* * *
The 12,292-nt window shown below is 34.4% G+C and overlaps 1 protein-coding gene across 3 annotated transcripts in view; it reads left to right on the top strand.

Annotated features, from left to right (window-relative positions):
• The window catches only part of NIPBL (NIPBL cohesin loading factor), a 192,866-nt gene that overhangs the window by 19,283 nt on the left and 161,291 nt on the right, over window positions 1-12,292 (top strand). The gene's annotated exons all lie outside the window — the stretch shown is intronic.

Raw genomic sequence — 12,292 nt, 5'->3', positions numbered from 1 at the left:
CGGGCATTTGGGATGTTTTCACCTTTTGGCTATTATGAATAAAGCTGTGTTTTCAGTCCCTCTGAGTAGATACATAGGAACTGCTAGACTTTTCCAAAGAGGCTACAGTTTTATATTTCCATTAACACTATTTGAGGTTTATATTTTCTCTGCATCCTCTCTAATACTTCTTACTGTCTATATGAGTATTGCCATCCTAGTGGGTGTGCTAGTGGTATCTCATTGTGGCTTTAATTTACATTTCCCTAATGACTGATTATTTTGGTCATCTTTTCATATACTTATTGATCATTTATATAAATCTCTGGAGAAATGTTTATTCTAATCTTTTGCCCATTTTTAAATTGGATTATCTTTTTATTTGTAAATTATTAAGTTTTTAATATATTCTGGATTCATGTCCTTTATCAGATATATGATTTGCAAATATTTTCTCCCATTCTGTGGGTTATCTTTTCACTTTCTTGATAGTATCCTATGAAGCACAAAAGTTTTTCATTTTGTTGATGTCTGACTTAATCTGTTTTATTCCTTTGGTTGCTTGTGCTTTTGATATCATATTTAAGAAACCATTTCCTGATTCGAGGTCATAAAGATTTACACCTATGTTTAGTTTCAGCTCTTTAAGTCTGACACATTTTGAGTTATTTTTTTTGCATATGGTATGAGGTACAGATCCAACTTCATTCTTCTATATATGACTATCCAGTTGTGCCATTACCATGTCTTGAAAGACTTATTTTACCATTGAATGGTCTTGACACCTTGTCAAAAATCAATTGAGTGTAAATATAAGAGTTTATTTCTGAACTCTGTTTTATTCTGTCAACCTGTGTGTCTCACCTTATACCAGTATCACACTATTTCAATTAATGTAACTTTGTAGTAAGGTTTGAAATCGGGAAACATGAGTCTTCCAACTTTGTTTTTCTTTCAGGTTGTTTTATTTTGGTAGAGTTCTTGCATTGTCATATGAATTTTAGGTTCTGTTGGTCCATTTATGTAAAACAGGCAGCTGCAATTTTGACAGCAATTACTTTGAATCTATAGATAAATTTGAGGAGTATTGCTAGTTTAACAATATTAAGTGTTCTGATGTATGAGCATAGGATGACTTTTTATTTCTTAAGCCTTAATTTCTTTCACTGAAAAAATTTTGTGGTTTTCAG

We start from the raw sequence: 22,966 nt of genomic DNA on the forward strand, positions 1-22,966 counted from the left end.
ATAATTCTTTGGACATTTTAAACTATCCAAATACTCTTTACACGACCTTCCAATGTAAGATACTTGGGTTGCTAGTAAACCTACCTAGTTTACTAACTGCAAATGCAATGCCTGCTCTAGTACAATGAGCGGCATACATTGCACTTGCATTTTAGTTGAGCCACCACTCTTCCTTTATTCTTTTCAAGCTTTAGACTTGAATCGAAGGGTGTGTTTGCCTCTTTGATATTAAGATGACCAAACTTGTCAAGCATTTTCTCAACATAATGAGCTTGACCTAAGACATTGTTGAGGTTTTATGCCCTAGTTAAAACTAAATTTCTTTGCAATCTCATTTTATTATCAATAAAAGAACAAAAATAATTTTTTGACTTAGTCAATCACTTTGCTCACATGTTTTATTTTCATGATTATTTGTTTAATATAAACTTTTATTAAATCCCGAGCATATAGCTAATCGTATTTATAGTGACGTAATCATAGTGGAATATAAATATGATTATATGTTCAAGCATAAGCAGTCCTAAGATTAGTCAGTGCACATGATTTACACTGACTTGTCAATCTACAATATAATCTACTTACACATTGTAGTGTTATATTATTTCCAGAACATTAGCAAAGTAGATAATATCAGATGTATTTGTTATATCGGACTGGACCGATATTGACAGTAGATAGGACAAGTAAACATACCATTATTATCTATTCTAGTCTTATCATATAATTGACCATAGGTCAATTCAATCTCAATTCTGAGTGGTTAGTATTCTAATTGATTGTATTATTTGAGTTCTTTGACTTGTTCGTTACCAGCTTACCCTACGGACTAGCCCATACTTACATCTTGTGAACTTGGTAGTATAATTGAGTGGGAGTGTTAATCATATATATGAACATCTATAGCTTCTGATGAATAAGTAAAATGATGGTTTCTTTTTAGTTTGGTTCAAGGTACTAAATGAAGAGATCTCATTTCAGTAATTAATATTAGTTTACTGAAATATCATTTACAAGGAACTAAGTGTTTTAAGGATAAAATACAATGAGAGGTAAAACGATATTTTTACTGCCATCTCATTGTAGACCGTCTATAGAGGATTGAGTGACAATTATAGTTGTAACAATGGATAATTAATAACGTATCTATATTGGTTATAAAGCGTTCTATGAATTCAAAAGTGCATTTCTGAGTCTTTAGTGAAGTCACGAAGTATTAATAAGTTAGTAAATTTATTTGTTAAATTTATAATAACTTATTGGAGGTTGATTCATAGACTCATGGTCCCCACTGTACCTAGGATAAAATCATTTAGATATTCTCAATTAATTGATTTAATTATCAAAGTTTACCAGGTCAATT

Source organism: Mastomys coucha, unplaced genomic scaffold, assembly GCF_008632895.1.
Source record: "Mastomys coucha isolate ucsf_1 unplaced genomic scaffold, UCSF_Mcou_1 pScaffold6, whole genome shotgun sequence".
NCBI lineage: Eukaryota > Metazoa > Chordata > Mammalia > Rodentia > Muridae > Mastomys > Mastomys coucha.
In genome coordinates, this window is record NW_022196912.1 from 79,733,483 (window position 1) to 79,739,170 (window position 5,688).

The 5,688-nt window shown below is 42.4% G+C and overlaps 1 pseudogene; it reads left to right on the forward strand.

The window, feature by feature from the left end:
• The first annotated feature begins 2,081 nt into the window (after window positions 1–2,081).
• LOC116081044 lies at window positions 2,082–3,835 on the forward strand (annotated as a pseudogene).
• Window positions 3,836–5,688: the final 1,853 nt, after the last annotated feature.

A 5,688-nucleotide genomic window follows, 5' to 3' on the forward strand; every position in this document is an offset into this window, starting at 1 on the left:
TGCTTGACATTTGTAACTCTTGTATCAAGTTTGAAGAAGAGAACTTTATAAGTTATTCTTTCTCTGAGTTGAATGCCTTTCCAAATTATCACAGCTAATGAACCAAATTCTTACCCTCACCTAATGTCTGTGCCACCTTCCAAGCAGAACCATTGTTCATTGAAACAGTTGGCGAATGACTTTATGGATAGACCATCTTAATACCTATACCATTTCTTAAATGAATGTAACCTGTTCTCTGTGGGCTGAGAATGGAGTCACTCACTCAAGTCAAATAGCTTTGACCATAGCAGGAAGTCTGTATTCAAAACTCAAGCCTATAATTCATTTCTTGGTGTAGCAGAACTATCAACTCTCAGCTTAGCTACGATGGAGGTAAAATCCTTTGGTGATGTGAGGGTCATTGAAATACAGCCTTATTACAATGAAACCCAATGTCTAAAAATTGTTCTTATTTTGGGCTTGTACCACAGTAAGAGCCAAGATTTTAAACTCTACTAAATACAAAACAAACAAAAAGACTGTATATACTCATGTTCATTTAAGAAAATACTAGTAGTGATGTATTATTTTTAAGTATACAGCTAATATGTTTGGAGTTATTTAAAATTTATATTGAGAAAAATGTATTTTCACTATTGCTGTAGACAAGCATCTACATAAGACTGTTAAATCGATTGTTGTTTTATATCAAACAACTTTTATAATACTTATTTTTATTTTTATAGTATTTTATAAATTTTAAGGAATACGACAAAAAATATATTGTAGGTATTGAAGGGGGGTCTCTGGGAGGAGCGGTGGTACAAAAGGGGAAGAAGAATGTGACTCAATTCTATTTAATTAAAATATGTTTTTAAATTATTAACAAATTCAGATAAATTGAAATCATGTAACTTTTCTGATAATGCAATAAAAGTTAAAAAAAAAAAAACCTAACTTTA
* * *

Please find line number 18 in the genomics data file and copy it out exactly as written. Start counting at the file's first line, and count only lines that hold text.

TGCTTGACATTTGTAACTCTTGTATCAAGTTTGAAGAAGAGAACTTTATAAGTTATTCTTTCTCTGAGTTGAATGCCTTTCCAAATTATCACAGCTAATGAACCAAATTCTTACCCTCACCTAATGTCTGTGCCACCTTCCAAGCAGAACCATTGTTCATTGAAACAGTTGGCGAATGACTTTATGGATAGACCATCTTAATACCTATACCATTTCTTAAATGAATGTAACCTGTTCTCTGTGGGCTGAGAATGGAGTCACTCACTCAAGTCAAATAGCTTTGACCATAGCAGGAAGTCTGTATTCAAAACTCAAGCCTATAATTCATTTCTTGGTGTAGCAGAACTATCAACTCTCAGCTTAGCTACGATGGAGGTAAAATCCTTTGGTGATGTGAGGGTCATTGAAATACAGCCTTATTACAATGAAACCCAATGTCTAAAAATTGTTCTTATTTTGGGCTTGTACCACAGTAAGAGCCAAGATTTTAAACTCTACTAAATACAAAACAAACAAAAAGACTGTATATACTCATGTTCATTTAAGAAAATACTAGTAGTGATGTATTATTTTTAAGTATACAGCTAATATGTTTGGAGTTATTTAAAATTTATATTGAGAAAAATGTATTTTCACTATTGCTGTAGACAAGCATCTACATAAGACTGTTAAATCGATTGTTGTTTTATATCAAACAACTTTTATAATACTTATTTTTATTTTTATAGTATTTTATAAATTTTAAGGAATACGACAAAAAATATATTGTAGGTATTGAAGGGGGGTCTCTGGGAGGAGCGGTGGTACAAAAGGGGAAGAAGAATGTGACTCAATTCTATTTAATTAAAATATGTTTTTAAATTATTAACAAATTCAGATAAATTGAAATCATGTAACTTTTCTGATAATGCAATAAAAGTTAAAAAAAAAAAAACCTAACTTTA